I couldn't join Myke and Stephen on Connected this week, but I enjoyed listening to iPhone rumors and the very special guest in the second half of the show. You can listen here.
In addition to a new warning displayed upon launching an old 32-bit app for the first time, it appears that iOS 10.3 will also include a Settings page listing legacy apps that "will not work with future versions of iOS".
Juli Clover, writing for MacRumors on the latest iOS 10.3 beta released earlier today:
In the Settings app, there's a new "App Compatibility" section that lists apps that may not work with a future version of iOS. Tapping on one of the apps opens it up in the App Store so you can see when it was last updated. As has been discovered in previous betas, opening one of these apps on your iOS device pops up a warning with a similar non-compatible statement. App Compatibility can be accessed by opening the Settings app and choosing General --> About. From there, scroll down to "Applications" and tap it.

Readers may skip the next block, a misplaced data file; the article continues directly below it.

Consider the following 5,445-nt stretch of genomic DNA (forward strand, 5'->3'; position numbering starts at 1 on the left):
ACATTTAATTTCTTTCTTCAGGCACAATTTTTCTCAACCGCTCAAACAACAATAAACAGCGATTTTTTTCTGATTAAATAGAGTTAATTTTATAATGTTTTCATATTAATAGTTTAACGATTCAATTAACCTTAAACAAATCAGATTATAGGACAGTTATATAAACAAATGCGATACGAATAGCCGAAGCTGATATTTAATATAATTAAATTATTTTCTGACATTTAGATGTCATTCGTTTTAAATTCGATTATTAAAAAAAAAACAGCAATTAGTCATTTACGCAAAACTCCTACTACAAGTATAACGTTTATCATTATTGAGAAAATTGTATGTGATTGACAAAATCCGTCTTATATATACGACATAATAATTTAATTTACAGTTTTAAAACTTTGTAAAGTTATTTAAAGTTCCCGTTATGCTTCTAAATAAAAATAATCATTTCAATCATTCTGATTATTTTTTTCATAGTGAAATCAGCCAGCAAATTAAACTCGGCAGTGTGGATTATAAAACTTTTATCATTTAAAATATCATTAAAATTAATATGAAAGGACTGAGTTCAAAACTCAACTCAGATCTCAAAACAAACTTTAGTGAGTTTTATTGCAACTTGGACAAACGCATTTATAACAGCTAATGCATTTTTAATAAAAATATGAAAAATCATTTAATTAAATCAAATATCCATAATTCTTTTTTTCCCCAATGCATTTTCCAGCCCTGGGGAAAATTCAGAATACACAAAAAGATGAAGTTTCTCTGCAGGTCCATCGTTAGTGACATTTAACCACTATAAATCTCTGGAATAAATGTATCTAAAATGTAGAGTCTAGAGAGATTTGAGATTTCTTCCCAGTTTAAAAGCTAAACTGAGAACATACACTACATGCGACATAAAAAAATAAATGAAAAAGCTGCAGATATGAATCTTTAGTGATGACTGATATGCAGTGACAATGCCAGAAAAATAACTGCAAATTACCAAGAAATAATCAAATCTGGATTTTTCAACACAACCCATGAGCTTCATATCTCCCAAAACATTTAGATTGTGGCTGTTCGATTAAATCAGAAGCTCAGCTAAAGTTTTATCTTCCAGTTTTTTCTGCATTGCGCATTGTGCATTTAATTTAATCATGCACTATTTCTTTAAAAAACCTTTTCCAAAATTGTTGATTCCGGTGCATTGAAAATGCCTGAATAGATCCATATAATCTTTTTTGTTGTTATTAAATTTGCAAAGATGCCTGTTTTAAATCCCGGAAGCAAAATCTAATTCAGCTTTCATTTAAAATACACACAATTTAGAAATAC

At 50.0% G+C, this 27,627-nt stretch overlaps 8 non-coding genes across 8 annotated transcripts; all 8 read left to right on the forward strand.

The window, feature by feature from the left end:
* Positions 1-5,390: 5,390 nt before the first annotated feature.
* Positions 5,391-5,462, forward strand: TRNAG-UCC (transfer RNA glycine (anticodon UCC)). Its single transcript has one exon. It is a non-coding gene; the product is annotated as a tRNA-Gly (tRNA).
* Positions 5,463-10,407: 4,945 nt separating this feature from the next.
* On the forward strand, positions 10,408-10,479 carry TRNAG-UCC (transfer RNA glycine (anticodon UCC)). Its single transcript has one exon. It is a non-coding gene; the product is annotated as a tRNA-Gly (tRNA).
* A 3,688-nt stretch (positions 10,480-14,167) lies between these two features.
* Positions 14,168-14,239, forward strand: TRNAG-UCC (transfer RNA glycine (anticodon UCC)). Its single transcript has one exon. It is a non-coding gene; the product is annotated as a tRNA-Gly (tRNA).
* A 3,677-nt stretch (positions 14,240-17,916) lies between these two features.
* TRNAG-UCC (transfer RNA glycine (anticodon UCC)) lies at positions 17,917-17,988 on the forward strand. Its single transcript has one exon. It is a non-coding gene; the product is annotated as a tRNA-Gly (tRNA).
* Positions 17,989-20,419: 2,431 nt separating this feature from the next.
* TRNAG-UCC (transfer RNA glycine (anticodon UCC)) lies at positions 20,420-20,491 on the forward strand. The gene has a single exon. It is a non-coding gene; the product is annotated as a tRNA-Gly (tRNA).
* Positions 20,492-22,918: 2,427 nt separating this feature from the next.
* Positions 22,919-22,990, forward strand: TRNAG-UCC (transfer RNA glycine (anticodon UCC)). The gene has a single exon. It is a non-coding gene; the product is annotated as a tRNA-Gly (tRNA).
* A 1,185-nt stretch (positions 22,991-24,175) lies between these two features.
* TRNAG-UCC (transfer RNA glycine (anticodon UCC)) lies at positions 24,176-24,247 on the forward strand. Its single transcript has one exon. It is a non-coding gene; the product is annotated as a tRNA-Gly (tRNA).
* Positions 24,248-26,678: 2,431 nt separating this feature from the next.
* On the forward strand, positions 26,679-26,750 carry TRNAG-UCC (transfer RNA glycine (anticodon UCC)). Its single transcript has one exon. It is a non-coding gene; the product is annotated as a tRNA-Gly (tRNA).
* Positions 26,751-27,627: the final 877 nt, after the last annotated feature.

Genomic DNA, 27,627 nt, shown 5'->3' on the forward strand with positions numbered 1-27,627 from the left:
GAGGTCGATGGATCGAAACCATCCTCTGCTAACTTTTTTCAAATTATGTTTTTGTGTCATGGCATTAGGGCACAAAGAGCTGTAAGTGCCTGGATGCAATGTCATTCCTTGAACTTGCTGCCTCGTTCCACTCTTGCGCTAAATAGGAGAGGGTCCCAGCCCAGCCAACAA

It's not clear whether these warnings will make it into the final release of iOS 10.3, but they're a strong sign that developers should prepare for stricter 64-bit requirements in iOS 11.
Today on their blog, to commemorate the second anniversary of Alto's Adventure, Snowman published the first trailer for the game's sequel, Alto's Odyssey. They also revealed that the game will launch this summer.
From the brief glimpse of gameplay in the trailer, the game appears very similar to its predecessor, with the most significant visible change being the setting: Alto's Odyssey takes place in the desert.
Today's news follows last week's announcement that another of Snowman's upcoming titles, Where Cards Fall, will launch this fall. We now know that Alto's Odyssey will precede that game's release.